Social Anxiety Disorder
adults in the U.S. experience social anxiety disorder.
Social anxiety disorder, otherwise called social phobia, is an anxiety disorder that is characterized by intense feelings of anxiety or fear in social situations. Individuals with this disorder struggle to engage in conversations, meet new people, or participate in social events due to the fear of being judged.
Although they recognize that their fears are irrational, they find it challenging to overcome them. Unlike shyness, which can create difficulties in social situations, school, and work, social anxiety is more persistent and overwhelming. It can impact daily activities, such as grocery shopping and household tasks.
Approximately 15 million American adults experience social anxiety disorders, as reported by ADAA (Anxiety and Depression Association of America). This disorder frequently emerges during teenage years.
This guide addresses issues including:
- Is there a social anxiety disorder test?
- What are the main social anxiety causes?
- Is there medication for social anxiety disorder?
- Which social anxiety disorder therapies are most effective?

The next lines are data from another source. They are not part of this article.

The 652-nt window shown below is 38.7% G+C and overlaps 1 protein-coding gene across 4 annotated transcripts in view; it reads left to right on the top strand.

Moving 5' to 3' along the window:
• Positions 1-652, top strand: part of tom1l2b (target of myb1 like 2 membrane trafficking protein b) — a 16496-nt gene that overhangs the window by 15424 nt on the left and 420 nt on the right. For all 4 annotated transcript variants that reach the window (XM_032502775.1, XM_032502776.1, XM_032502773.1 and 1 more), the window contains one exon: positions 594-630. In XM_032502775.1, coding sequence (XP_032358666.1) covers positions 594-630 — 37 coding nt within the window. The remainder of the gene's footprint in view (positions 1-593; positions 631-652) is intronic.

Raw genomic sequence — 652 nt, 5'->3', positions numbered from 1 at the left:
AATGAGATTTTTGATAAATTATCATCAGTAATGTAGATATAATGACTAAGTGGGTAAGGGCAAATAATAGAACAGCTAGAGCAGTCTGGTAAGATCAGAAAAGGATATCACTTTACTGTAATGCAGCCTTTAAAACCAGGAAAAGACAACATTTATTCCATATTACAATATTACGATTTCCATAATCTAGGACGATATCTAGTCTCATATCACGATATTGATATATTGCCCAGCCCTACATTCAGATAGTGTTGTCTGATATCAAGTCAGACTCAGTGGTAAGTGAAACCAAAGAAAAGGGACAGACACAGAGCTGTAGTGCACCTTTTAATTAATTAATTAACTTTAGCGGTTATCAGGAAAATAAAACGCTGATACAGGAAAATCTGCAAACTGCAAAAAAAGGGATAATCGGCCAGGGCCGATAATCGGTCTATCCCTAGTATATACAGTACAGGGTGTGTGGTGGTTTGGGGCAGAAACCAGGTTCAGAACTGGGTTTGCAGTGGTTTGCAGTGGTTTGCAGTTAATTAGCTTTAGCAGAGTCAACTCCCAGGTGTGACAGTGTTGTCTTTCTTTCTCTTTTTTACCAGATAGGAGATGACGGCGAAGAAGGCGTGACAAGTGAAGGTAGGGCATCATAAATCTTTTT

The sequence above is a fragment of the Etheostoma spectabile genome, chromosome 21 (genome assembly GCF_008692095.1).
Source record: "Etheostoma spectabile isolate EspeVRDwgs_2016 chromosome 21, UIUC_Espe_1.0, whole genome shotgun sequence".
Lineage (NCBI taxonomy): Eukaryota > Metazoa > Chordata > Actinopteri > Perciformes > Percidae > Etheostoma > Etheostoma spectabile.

- How to connect with therapy for social anxiety disorder in Southern California.
What is Social Anxiety Disorder?
Social anxiety disorder is an anxiety disorder associated with extreme fear or anxiety in social situations. Individuals with this disorder may have difficulty interacting with others, meeting new people, and participating in social activities. The fear is often centered around being judged, criticized, or embarrassed by others. This anxiety can lead to avoidance of social situations or enduring them with extreme distress. Unlike normal shyness, social anxiety disorder is persistent and can significantly impact a person’s daily life and well-being.
While it might feel isolating, social anxiety is a prevalent issue affecting numerous individuals. Many people grapple with these anxieties, although the specific situations that provoke symptoms of social anxiety disorder can vary.
For some, anxiety emerges across most social scenarios. Others, though, associate anxiety with specific social contexts, such as conversing with strangers, mingling at gatherings, or performing on stage. Frequent triggers for social anxiety encompass:
- Interacting with new individuals
- Engaging in small talk
- Delivering public speeches
- Performing onstage
- Being the focal point of attention
- Facing observation during an activity
- Experiencing teasing or criticism
- Conversing with individuals seen as important or authoritative
- Responding in class
- Going on dates
- Participating in meetings
- Utilizing public restrooms
- Taking exams
- Eating or drinking in public
- Making phone calls
- Attending parties or other social events
Symptoms of Social Anxiety Disorder